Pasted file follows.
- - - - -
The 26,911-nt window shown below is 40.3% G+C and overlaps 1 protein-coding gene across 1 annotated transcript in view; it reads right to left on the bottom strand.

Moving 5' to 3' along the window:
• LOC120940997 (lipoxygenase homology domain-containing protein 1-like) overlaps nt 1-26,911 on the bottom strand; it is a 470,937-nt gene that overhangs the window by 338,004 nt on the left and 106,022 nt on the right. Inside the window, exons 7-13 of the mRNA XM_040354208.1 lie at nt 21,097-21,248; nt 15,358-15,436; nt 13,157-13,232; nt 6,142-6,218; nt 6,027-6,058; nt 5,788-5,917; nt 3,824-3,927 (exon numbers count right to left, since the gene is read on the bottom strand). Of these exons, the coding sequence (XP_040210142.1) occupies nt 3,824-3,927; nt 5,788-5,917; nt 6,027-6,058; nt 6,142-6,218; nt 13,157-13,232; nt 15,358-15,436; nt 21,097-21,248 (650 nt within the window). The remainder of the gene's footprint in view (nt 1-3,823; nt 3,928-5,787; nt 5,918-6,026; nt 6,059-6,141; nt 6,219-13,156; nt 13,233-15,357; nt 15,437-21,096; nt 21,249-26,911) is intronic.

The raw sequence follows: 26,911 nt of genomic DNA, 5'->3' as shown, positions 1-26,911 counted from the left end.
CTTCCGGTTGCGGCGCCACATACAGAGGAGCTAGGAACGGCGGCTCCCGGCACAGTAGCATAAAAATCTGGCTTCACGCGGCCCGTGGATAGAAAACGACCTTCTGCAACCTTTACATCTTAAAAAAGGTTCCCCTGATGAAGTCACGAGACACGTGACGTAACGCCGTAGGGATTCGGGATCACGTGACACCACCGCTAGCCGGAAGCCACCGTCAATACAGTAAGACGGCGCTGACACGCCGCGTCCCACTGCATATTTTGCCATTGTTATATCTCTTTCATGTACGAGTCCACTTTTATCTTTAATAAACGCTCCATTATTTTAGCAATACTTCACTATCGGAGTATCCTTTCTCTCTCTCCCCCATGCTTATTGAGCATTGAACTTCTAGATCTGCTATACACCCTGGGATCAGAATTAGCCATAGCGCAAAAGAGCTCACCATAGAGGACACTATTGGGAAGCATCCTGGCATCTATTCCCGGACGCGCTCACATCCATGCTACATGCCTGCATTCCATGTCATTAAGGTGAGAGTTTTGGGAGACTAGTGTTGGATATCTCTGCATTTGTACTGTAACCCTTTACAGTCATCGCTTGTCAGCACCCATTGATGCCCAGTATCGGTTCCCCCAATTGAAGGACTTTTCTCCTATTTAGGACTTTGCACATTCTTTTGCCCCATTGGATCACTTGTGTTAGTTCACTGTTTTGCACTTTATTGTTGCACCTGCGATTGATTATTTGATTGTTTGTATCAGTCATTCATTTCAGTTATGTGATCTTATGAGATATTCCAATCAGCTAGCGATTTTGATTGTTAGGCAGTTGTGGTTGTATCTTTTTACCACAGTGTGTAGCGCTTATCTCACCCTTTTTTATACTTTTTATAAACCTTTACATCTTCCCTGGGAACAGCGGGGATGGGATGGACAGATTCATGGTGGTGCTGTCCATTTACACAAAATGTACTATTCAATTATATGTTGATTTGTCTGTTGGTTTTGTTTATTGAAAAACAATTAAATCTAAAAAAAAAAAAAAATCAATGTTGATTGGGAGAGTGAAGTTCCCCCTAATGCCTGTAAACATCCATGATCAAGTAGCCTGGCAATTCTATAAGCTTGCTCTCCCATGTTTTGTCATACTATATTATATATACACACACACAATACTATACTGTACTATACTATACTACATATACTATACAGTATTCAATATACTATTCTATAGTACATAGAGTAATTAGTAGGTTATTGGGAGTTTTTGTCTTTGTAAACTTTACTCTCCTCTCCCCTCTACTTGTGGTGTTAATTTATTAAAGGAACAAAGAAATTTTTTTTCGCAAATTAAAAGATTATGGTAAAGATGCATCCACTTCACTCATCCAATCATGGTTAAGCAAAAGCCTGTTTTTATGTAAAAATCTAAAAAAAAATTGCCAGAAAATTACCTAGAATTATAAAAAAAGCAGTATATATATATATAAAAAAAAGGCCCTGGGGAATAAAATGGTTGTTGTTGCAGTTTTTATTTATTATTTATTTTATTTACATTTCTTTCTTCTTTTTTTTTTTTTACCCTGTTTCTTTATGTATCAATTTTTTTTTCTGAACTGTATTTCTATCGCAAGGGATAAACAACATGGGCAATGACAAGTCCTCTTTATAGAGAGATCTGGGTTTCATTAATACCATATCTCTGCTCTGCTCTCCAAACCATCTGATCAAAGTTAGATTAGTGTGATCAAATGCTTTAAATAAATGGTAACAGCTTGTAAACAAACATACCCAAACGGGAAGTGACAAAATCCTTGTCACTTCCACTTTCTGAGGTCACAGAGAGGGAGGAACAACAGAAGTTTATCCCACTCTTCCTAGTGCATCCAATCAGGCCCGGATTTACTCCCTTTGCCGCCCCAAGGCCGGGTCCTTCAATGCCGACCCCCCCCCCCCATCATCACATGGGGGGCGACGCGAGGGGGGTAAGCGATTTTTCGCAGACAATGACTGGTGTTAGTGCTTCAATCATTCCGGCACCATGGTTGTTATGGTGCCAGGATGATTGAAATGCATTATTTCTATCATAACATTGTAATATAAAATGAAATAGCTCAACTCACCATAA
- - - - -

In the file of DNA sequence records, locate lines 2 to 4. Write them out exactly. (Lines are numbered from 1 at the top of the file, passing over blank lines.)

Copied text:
Moving 5' to 3' along the window:
• LOC120940997 (lipoxygenase homology domain-containing protein 1-like) overlaps nt 1-26,911 on the bottom strand; it is a 470,937-nt gene that overhangs the window by 338,004 nt on the left and 106,022 nt on the right. Inside the window, exons 7-13 of the mRNA XM_040354208.1 lie at nt 21,097-21,248; nt 15,358-15,436; nt 13,157-13,232; nt 6,142-6,218; nt 6,027-6,058; nt 5,788-5,917; nt 3,824-3,927 (exon numbers count right to left, since the gene is read on the bottom strand). Of these exons, the coding sequence (XP_040210142.1) occupies nt 3,824-3,927; nt 5,788-5,917; nt 6,027-6,058; nt 6,142-6,218; nt 13,157-13,232; nt 15,358-15,436; nt 21,097-21,248 (650 nt within the window). The remainder of the gene's footprint in view (nt 1-3,823; nt 3,928-5,787; nt 5,918-6,026; nt 6,059-6,141; nt 6,219-13,156; nt 13,233-15,357; nt 15,437-21,096; nt 21,249-26,911) is intronic.

The raw sequence follows: 26,911 nt of genomic DNA, 5'->3' as shown, positions 1-26,911 counted from the left end.